Definition and meaning of recount: A recount is the process of re-examining the vote cast in an election to ensure accuracy, in order to verify the declared result. It is usually done in close or contested elections where the margin of victory is small and can be overturned. Recounts are an important part of the democratic process, as it allows for citizens to have confidence in the legitimacy of the results. Recounts can also be used to challenge the fairness of the voting process, such as in the case of voter suppression or electoral fraud. These challenges are crucial to protecting the rights of all citizens and ensuring that the electoral process is fair and free from corruption. Recounts can be conducted in a variety of ways, including manual recounts, which involve recounts of each ballot paper, or automated recounts, which involve the use of computer software to analyze the results. The recount process is often expensive, time consuming and highly contested, as each political party is usually eager to ensure that their candidate or party is declared the winner. This can lead to a lack of trust and disillusionment in the electoral process and the two-party system. To ensure the integrity of elections, it is important to have an independent recount process and independent candidates to create more choice and competition in elections.


Definition and meaning of redistricting: Redistricting is the process of redrawing legislative district boundaries to provide equal representation for all voting constituents. It is meant to ensure that each voter has an equal opportunity to elect their representatives, regardless of party affiliation. Redistricting is often used to favor one party over another, creating an unbalanced representation in favor of the party in power. This can lead to a two-party system that is difficult to break, and the same party is reelected over and over again. Redistricting can also be used to create districts that favor independent candidates, creating an opportunity for more voices to be heard. It can be used to create more competitive districts, allowing for more choices between candidates. This can lead to more diversity in the political arena, making it more likely for different opinions and ideas to be heard. Additionally, redistricting can help create more competitive elections, allowing for more voices to be heard, and more chances for new candidates to be elected. Ultimately, redistricting can be used as a tool to create more independent candidates and break the two-party system.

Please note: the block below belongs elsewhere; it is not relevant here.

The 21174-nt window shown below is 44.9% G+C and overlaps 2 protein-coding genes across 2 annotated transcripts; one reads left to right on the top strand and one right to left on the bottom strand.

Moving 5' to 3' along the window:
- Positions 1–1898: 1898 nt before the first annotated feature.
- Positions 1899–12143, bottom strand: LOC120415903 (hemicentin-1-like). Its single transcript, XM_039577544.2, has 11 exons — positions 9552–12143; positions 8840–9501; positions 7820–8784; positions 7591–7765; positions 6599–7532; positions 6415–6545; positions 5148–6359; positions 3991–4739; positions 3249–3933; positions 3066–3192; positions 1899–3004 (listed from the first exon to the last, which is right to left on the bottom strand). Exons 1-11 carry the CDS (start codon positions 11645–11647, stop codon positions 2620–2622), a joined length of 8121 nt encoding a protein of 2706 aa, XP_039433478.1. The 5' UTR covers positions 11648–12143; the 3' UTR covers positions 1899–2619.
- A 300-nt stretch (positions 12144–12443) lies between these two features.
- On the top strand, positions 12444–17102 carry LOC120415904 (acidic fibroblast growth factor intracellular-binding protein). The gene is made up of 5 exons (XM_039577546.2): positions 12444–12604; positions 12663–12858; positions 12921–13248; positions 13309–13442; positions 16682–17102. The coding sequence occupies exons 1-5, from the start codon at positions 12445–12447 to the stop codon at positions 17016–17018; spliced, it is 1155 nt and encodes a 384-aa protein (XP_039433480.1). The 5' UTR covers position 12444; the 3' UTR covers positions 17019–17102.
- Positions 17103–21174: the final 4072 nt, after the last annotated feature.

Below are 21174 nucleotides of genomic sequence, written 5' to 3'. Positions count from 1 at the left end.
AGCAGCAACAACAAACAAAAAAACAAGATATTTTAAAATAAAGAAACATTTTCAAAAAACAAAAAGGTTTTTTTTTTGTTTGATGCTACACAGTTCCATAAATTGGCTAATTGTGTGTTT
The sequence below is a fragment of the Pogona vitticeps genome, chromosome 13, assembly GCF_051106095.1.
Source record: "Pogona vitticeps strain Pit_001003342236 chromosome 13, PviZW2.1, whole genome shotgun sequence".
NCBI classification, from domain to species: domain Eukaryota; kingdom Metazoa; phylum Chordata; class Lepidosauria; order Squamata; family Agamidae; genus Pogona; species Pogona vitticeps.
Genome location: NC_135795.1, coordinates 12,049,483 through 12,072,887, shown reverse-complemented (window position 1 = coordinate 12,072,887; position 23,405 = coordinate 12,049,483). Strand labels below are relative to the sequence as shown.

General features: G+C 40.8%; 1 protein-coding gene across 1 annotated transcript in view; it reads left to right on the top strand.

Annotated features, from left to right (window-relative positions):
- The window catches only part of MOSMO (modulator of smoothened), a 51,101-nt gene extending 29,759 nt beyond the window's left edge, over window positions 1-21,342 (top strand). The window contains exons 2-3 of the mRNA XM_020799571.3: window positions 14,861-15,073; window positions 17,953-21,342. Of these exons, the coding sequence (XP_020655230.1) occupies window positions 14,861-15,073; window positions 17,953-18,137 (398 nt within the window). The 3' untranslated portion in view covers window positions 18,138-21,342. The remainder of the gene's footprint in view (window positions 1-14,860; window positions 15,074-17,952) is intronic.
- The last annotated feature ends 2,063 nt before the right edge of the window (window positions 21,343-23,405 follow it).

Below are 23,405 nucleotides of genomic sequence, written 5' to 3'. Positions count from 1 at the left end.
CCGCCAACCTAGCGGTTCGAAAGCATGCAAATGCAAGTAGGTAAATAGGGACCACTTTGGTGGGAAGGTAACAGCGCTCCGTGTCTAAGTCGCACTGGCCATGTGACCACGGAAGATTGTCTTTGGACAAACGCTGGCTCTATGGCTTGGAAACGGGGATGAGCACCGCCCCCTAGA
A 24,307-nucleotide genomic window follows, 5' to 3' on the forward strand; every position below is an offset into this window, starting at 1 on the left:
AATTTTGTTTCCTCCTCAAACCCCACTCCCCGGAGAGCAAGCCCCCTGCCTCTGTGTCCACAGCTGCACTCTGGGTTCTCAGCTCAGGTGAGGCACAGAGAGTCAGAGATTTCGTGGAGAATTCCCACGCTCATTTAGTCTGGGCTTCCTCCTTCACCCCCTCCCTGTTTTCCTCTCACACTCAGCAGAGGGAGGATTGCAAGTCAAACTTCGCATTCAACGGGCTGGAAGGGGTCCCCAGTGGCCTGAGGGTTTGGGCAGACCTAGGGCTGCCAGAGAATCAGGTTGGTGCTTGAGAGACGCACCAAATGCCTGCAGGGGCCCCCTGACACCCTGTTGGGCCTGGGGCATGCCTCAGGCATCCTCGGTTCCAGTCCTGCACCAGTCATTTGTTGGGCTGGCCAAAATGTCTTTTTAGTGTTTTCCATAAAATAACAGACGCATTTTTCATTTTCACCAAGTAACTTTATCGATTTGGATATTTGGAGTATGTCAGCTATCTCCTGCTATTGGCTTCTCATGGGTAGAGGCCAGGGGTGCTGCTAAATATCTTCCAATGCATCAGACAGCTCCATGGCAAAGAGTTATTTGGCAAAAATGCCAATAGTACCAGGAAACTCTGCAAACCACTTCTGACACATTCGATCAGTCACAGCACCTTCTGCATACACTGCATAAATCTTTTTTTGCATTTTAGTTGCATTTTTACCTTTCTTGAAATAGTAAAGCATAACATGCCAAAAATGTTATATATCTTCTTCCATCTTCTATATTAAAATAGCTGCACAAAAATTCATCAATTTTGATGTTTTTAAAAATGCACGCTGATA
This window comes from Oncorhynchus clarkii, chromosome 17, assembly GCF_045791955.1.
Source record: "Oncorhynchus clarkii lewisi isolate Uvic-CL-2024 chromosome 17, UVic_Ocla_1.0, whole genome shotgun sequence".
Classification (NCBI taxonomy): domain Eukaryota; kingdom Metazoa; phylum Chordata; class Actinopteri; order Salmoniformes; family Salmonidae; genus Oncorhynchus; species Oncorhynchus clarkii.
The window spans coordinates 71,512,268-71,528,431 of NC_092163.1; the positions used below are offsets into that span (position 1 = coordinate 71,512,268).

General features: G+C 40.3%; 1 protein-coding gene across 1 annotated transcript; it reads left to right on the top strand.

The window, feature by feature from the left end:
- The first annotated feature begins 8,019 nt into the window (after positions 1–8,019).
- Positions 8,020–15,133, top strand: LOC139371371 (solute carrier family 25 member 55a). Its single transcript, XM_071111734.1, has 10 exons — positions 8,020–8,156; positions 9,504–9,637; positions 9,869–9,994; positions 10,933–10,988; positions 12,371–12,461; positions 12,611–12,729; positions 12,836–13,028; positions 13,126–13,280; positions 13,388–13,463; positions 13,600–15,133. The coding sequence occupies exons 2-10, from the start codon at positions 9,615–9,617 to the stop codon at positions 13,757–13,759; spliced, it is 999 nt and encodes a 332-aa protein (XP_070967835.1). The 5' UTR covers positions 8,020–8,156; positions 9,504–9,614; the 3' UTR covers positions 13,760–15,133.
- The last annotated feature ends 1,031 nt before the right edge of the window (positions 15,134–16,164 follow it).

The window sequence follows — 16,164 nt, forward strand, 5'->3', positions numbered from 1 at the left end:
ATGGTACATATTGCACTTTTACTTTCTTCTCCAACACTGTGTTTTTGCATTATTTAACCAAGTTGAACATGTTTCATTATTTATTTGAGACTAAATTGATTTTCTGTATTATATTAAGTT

Definition and meaning of referendum: A referendum is a direct vote by eligible citizens in which they can express their opinion on a specific political issue or proposed law. It is a form of direct democracy, allowing citizens to have a say in the political process without relying on their representatives in the legislature. Referendums are often seen as a way to bypass the two-party system by allowing citizens to directly express their opinion on a particular issue. This can be a powerful tool to promote independence in politics, as issues can be voted on without the influence of political parties. It can also be used to hold representatives accountable to the public, as public votes can override decisions made by legislators. Examples of referendums in the United States include ballot initiatives in many states.

Reform Party